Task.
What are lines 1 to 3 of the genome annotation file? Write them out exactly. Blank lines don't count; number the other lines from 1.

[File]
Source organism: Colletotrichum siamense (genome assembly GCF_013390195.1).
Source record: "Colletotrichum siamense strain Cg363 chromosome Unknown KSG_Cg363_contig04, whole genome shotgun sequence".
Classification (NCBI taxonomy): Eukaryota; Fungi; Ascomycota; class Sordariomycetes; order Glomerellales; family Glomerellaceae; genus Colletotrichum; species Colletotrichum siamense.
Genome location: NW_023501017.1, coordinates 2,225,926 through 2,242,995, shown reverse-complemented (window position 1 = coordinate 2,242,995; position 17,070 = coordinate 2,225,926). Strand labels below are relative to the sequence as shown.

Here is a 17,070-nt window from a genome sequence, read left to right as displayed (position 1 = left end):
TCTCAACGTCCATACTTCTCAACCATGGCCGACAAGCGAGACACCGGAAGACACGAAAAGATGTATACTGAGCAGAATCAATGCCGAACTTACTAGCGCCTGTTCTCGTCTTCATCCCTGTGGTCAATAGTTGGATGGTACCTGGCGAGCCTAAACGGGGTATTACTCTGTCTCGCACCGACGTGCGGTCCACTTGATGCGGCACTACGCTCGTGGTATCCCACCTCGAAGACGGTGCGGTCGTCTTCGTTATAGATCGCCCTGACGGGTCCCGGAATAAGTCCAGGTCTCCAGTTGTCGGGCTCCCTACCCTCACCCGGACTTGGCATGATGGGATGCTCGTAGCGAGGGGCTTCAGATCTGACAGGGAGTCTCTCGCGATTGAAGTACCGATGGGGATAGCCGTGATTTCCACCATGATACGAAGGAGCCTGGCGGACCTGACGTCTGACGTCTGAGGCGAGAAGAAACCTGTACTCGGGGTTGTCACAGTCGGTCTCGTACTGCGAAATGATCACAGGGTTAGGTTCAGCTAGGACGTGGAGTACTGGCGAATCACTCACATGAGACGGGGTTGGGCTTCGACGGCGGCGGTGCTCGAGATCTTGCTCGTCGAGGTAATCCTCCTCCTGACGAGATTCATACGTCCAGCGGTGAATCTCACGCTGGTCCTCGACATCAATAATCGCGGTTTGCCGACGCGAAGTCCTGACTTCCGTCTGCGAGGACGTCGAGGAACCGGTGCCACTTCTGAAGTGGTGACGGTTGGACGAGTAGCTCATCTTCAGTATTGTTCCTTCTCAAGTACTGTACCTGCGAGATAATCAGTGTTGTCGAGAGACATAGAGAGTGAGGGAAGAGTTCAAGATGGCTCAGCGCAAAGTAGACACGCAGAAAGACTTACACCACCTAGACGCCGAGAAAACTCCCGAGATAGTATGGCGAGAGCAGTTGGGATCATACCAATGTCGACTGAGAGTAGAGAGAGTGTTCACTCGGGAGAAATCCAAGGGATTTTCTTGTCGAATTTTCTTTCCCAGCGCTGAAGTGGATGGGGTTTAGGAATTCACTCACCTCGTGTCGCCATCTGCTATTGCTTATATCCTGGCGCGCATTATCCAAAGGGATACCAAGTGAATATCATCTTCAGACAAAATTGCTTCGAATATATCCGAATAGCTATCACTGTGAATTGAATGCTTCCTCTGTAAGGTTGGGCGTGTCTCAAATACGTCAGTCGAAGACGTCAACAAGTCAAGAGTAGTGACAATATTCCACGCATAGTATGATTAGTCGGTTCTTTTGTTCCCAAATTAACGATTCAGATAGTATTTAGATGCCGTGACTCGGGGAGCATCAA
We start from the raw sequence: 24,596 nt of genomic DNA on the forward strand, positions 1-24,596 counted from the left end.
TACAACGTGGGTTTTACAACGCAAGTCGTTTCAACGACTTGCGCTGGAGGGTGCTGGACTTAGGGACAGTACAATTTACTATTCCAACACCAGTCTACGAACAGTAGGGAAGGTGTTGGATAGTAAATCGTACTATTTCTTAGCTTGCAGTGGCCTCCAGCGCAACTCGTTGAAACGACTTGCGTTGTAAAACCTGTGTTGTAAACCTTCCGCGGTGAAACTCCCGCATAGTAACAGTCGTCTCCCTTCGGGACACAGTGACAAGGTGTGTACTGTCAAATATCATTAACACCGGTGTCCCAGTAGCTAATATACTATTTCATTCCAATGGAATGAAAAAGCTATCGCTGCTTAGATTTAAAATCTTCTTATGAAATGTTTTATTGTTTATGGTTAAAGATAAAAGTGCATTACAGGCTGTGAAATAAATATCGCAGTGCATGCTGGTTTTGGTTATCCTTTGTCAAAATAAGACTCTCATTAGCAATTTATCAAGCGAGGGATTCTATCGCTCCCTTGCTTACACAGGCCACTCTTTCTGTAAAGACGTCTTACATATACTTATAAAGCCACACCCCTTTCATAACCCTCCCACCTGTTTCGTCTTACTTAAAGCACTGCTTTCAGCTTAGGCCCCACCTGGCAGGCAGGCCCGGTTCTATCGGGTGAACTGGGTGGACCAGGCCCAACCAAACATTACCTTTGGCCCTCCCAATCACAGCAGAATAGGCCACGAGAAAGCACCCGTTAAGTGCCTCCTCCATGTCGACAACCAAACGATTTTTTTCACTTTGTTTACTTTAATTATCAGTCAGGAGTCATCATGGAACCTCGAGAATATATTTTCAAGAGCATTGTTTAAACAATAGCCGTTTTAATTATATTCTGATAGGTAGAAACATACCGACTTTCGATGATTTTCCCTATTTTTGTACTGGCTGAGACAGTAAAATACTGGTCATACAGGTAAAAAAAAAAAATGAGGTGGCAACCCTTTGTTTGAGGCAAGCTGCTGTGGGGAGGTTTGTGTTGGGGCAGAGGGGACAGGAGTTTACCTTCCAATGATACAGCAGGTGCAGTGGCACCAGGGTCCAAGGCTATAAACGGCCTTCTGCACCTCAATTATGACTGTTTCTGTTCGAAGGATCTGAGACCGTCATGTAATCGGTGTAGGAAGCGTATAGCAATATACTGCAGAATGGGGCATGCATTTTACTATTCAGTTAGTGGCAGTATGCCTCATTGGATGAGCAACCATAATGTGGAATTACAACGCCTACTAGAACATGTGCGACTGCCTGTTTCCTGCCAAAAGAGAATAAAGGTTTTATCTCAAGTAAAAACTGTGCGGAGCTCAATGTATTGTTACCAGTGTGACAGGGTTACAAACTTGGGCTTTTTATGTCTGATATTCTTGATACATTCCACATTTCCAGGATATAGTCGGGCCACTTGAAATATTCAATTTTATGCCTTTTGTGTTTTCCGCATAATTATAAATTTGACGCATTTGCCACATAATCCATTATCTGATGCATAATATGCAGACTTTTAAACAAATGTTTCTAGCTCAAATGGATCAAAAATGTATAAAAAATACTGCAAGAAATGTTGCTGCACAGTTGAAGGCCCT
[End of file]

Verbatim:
Source organism: Colletotrichum siamense (genome assembly GCF_013390195.1).
Source record: "Colletotrichum siamense strain Cg363 chromosome Unknown KSG_Cg363_contig04, whole genome shotgun sequence".
Classification (NCBI taxonomy): Eukaryota; Fungi; Ascomycota; class Sordariomycetes; order Glomerellales; family Glomerellaceae; genus Colletotrichum; species Colletotrichum siamense.